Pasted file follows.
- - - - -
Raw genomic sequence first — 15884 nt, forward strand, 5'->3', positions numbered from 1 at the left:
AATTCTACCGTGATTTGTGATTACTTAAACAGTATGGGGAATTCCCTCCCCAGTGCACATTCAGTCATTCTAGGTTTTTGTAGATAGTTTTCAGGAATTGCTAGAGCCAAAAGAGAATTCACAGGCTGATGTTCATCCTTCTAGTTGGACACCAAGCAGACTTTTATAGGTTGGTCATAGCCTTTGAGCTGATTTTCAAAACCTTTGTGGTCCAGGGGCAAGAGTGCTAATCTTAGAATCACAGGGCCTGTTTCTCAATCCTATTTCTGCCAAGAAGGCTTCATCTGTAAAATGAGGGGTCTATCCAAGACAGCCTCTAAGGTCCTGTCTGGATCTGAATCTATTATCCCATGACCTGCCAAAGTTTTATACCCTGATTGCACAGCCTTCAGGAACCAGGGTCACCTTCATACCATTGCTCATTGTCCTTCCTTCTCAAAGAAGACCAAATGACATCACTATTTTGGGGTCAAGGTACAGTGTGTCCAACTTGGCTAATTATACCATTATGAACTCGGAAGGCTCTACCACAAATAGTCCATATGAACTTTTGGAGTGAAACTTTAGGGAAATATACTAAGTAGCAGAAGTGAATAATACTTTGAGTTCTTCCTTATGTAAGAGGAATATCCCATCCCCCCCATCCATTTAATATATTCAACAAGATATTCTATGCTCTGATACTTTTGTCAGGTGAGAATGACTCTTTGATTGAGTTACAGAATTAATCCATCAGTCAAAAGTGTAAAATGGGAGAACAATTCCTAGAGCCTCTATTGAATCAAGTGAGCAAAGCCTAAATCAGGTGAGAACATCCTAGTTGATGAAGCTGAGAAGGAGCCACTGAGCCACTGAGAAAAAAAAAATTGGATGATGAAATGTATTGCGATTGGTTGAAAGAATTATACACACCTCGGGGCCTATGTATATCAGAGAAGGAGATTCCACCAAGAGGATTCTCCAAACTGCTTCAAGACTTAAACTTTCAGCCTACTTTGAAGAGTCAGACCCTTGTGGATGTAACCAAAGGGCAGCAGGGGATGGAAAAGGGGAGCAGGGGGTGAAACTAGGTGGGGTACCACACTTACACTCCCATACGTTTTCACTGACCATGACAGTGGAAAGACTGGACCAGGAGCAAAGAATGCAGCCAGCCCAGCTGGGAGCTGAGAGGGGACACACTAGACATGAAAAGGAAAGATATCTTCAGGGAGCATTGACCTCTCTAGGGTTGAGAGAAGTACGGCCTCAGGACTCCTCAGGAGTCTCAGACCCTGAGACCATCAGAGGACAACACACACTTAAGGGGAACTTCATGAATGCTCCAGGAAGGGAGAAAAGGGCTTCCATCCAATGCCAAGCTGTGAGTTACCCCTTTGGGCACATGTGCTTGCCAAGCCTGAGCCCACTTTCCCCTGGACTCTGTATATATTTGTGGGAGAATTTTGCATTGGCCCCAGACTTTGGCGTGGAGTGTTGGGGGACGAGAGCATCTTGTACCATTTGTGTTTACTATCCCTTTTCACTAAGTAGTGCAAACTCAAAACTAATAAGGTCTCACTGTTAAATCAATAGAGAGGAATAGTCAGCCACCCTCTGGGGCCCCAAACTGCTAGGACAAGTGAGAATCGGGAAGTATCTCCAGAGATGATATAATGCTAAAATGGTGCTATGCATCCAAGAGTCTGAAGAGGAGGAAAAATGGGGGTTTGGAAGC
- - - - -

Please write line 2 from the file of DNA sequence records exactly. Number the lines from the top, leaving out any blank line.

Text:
AATTCTACCGTGATTTGTGATTACTTAAACAGTATGGGGAATTCCCTCCCCAGTGCACATTCAGTCATTCTAGGTTTTTGTAGATAGTTTTCAGGAATTGCTAGAGCCAAAAGAGAATTCACAGGCTGATGTTCATCCTTCTAGTTGGACACCAAGCAGACTTTTATAGGTTGGTCATAGCCTTTGAGCTGATTTTCAAAACCTTTGTGGTCCAGGGGCAAGAGTGCTAATCTTAGAATCACAGGGCCTGTTTCTCAATCCTATTTCTGCCAAGAAGGCTTCATCTGTAAAATGAGGGGTCTATCCAAGACAGCCTCTAAGGTCCTGTCTGGATCTGAATCTATTATCCCATGACCTGCCAAAGTTTTATACCCTGATTGCACAGCCTTCAGGAACCAGGGTCACCTTCATACCATTGCTCATTGTCCTTCCTTCTCAAAGAAGACCAAATGACATCACTATTTTGGGGTCAAGGTACAGTGTGTCCAACTTGGCTAATTATACCATTATGAACTCGGAAGGCTCTACCACAAATAGTCCATATGAACTTTTGGAGTGAAACTTTAGGGAAATATACTAAGTAGCAGAAGTGAATAATACTTTGAGTTCTTCCTTATGTAAGAGGAATATCCCATCCCCCCCATCCATTTAATATATTCAACAAGATATTCTATGCTCTGATACTTTTGTCAGGTGAGAATGACTCTTTGATTGAGTTACAGAATTAATCCATCAGTCAAAAGTGTAAAATGGGAGAACAATTCCTAGAGCCTCTATTGAATCAAGTGAGCAAAGCCTAAATCAGGTGAGAACATCCTAGTTGATGAAGCTGAGAAGGAGCCACTGAGCCACTGAGAAAAAAAAAATTGGATGATGAAATGTATTGCGATTGGTTGAAAGAATTATACACACCTCGGGGCCTATGTATATCAGAGAAGGAGATTCCACCAAGAGGATTCTCCAAACTGCTTCAAGACTTAAACTTTCAGCCTACTTTGAAGAGTCAGACCCTTGTGGATGTAACCAAAGGGCAGCAGGGGATGGAAAAGGGGAGCAGGGGGTGAAACTAGGTGGGGTACCACACTTACACTCCCATACGTTTTCACTGACCATGACAGTGGAAAGACTGGACCAGGAGCAAAGAATGCAGCCAGCCCAGCTGGGAGCTGAGAGGGGACACACTAGACATGAAAAGGAAAGATATCTTCAGGGAGCATTGACCTCTCTAGGGTTGAGAGAAGTACGGCCTCAGGACTCCTCAGGAGTCTCAGACCCTGAGACCATCAGAGGACAACACACACTTAAGGGGAACTTCATGAATGCTCCAGGAAGGGAGAAAAGGGCTTCCATCCAATGCCAAGCTGTGAGTTACCCCTTTGGGCACATGTGCTTGCCAAGCCTGAGCCCACTTTCCCCTGGACTCTGTATATATTTGTGGGAGAATTTTGCATTGGCCCCAGACTTTGGCGTGGAGTGTTGGGGGACGAGAGCATCTTGTACCATTTGTGTTTACTATCCCTTTTCACTAAGTAGTGCAAACTCAAAACTAATAAGGTCTCACTGTTAAATCAATAGAGAGGAATAGTCAGCCACCCTCTGGGGCCCCAAACTGCTAGGACAAGTGAGAATCGGGAAGTATCTCCAGAGATGATATAATGCTAAAATGGTGCTATGCATCCAAGAGTCTGAAGAGGAGGAAAAATGGGGGTTTGGAAGC